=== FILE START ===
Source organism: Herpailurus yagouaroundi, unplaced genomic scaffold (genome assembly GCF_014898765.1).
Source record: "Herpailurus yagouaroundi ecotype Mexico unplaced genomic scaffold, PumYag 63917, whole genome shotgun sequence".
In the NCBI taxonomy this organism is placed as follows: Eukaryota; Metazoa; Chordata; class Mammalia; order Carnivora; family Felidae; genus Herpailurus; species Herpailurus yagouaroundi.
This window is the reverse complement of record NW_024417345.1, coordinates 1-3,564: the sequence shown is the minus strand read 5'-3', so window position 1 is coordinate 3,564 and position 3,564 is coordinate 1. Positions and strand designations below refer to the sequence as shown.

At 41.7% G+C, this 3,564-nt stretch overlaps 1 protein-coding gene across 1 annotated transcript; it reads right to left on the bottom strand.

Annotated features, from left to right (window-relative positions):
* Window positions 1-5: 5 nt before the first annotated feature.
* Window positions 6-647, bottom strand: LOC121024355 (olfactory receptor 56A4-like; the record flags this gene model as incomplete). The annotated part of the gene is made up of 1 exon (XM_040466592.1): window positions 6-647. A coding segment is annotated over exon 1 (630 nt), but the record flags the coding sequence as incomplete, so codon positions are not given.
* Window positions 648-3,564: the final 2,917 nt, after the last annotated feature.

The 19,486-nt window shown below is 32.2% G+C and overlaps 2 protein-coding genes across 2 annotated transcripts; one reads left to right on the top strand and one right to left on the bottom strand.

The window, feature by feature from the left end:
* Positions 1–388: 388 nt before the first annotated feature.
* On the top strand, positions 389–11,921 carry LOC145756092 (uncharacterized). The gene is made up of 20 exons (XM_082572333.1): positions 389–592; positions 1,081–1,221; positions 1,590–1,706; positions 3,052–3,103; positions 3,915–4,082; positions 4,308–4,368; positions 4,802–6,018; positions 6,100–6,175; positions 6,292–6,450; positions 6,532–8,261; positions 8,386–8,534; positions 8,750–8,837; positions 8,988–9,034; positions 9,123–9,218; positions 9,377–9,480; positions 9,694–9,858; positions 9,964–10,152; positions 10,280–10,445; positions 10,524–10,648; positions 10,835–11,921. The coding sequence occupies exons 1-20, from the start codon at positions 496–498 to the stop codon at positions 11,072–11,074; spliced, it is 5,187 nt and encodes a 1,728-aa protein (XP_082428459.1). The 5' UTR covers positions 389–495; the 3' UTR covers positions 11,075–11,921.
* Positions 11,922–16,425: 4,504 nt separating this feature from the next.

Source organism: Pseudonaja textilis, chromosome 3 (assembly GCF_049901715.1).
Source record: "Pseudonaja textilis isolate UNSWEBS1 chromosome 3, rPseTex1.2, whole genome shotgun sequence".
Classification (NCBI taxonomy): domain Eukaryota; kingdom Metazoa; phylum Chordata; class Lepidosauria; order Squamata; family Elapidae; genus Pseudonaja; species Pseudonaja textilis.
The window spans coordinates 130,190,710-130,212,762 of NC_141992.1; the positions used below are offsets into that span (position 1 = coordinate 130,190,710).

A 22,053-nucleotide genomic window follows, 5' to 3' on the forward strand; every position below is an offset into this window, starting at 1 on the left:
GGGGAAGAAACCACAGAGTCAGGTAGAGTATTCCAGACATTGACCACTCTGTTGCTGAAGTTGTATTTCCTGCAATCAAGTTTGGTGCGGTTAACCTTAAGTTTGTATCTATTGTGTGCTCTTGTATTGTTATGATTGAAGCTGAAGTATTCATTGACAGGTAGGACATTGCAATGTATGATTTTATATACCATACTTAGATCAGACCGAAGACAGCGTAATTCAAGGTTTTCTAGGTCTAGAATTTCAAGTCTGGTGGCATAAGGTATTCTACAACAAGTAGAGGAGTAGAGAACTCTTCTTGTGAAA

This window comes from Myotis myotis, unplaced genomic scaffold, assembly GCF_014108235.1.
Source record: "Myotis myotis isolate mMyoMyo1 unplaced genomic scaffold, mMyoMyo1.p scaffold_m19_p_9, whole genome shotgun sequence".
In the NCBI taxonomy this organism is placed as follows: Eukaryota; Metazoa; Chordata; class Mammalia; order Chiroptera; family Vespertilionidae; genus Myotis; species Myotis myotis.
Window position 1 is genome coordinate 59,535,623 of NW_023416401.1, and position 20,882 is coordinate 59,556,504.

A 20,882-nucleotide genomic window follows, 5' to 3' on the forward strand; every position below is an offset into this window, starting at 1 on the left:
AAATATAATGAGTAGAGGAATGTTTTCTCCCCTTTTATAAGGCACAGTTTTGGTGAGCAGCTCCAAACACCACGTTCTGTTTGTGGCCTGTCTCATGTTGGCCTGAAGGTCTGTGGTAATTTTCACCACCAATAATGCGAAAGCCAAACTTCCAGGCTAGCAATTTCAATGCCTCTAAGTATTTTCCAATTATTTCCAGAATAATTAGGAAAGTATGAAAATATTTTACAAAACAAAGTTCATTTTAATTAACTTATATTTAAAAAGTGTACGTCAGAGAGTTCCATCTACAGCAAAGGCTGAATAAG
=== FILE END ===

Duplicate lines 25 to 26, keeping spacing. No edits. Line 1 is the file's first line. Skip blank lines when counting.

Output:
A 20,882-nucleotide genomic window follows, 5' to 3' on the forward strand; every position below is an offset into this window, starting at 1 on the left:
AAATATAATGAGTAGAGGAATGTTTTCTCCCCTTTTATAAGGCACAGTTTTGGTGAGCAGCTCCAAACACCACGTTCTGTTTGTGGCCTGTCTCATGTTGGCCTGAAGGTCTGTGGTAATTTTCACCACCAATAATGCGAAAGCCAAACTTCCAGGCTAGCAATTTCAATGCCTCTAAGTATTTTCCAATTATTTCCAGAATAATTAGGAAAGTATGAAAATATTTTACAAAACAAAGTTCATTTTAATTAACTTATATTTAAAAAGTGTACGTCAGAGAGTTCCATCTACAGCAAAGGCTGAATAAG